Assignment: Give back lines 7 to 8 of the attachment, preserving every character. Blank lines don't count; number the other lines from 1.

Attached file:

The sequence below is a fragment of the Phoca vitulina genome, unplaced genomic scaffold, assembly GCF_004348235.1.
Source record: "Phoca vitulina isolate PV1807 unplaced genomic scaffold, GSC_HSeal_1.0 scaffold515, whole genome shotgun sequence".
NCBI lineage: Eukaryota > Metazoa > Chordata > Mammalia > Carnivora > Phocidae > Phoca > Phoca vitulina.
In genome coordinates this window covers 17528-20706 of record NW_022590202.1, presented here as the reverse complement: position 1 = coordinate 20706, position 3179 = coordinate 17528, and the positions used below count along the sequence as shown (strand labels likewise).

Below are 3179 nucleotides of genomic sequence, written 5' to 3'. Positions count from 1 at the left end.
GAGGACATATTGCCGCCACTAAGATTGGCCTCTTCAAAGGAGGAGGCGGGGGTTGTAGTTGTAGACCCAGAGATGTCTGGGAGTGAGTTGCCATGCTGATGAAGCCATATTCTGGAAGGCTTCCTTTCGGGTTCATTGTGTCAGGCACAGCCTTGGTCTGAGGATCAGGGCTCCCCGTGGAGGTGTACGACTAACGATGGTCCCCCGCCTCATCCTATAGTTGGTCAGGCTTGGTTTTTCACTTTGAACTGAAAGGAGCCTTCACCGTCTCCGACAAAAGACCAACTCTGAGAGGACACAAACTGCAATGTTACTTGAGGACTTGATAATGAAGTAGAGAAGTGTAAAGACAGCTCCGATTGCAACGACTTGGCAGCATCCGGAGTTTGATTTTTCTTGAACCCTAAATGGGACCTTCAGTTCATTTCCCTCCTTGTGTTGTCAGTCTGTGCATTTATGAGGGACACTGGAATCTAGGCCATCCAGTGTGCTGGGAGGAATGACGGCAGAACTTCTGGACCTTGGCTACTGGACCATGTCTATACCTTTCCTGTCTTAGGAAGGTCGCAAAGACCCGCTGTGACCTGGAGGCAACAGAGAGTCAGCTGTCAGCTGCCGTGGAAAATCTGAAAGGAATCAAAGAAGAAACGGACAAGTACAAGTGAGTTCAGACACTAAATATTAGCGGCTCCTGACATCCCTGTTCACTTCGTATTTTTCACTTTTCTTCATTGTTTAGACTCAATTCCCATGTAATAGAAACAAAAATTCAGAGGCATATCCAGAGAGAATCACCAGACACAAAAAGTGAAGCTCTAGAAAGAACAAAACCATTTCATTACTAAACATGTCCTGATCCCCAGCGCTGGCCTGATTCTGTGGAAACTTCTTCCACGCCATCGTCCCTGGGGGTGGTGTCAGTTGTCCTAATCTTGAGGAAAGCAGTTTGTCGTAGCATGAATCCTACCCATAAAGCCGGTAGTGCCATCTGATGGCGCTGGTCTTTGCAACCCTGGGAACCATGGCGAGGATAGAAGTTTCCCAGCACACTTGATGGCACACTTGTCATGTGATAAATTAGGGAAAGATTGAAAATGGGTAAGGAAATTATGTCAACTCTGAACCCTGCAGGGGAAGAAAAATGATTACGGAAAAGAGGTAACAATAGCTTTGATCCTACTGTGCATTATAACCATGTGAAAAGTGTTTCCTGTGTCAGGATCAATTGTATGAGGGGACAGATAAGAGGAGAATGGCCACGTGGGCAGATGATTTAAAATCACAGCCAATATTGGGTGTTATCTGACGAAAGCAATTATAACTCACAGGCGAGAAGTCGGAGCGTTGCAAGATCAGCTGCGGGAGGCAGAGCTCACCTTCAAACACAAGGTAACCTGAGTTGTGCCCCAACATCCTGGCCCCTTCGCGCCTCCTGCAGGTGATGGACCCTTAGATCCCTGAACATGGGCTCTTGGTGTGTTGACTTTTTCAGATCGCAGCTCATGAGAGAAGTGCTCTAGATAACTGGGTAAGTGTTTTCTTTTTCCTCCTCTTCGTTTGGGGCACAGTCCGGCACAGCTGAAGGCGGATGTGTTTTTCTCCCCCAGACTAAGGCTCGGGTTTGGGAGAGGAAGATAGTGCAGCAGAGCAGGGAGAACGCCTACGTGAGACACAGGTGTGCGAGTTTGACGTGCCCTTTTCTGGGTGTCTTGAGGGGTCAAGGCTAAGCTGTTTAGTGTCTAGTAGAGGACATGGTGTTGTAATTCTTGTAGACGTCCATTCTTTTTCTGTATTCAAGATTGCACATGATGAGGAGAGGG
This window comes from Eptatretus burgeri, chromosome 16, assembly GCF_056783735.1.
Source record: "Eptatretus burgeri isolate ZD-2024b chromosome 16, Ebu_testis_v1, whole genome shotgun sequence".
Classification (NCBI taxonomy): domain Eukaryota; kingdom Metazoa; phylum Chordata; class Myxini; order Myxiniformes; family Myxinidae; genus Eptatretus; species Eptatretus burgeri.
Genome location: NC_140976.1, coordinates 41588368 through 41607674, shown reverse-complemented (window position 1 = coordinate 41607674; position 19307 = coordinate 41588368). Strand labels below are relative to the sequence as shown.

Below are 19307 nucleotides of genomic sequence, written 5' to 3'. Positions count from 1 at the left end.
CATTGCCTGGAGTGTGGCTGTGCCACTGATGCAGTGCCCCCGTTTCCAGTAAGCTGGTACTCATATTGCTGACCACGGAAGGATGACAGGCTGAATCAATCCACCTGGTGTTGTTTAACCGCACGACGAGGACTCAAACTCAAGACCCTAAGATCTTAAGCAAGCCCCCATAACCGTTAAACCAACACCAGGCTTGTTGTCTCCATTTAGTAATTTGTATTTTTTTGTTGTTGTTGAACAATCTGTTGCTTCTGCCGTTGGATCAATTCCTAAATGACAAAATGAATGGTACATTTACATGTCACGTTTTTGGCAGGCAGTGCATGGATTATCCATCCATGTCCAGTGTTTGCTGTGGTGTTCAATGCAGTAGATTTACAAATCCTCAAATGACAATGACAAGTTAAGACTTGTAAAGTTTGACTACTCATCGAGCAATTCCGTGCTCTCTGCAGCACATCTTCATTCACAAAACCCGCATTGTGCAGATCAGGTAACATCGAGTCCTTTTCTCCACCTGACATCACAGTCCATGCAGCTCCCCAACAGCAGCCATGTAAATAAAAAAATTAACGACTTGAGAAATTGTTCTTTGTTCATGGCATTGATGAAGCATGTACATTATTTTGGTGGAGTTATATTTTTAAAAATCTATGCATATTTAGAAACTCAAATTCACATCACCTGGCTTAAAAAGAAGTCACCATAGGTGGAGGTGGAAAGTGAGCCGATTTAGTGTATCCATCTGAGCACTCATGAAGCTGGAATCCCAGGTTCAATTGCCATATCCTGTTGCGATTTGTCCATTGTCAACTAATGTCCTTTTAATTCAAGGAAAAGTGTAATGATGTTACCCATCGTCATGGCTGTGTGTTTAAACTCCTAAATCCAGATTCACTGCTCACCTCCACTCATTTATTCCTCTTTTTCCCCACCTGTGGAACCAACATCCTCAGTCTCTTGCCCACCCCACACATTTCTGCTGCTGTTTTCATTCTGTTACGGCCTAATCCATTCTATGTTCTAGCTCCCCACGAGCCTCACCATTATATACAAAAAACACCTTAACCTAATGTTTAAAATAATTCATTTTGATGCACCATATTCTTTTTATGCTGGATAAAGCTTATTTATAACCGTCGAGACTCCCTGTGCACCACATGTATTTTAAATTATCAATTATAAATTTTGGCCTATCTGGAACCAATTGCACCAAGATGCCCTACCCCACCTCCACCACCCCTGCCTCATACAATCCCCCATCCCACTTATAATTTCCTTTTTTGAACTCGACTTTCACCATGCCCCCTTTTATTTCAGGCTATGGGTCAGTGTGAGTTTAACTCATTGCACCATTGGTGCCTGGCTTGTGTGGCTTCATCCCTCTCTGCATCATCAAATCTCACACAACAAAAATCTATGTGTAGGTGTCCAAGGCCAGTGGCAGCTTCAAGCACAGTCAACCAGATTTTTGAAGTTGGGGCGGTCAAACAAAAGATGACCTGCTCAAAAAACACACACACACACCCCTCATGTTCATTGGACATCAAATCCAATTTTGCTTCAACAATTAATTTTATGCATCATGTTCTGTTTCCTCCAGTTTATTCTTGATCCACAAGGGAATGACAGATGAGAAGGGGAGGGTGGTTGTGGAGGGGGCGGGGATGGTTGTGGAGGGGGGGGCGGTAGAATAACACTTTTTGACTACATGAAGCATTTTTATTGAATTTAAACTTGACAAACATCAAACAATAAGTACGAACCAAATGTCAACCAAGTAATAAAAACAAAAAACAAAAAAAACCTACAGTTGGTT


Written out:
This window comes from Eptatretus burgeri, chromosome 16, assembly GCF_056783735.1.
Source record: "Eptatretus burgeri isolate ZD-2024b chromosome 16, Ebu_testis_v1, whole genome shotgun sequence".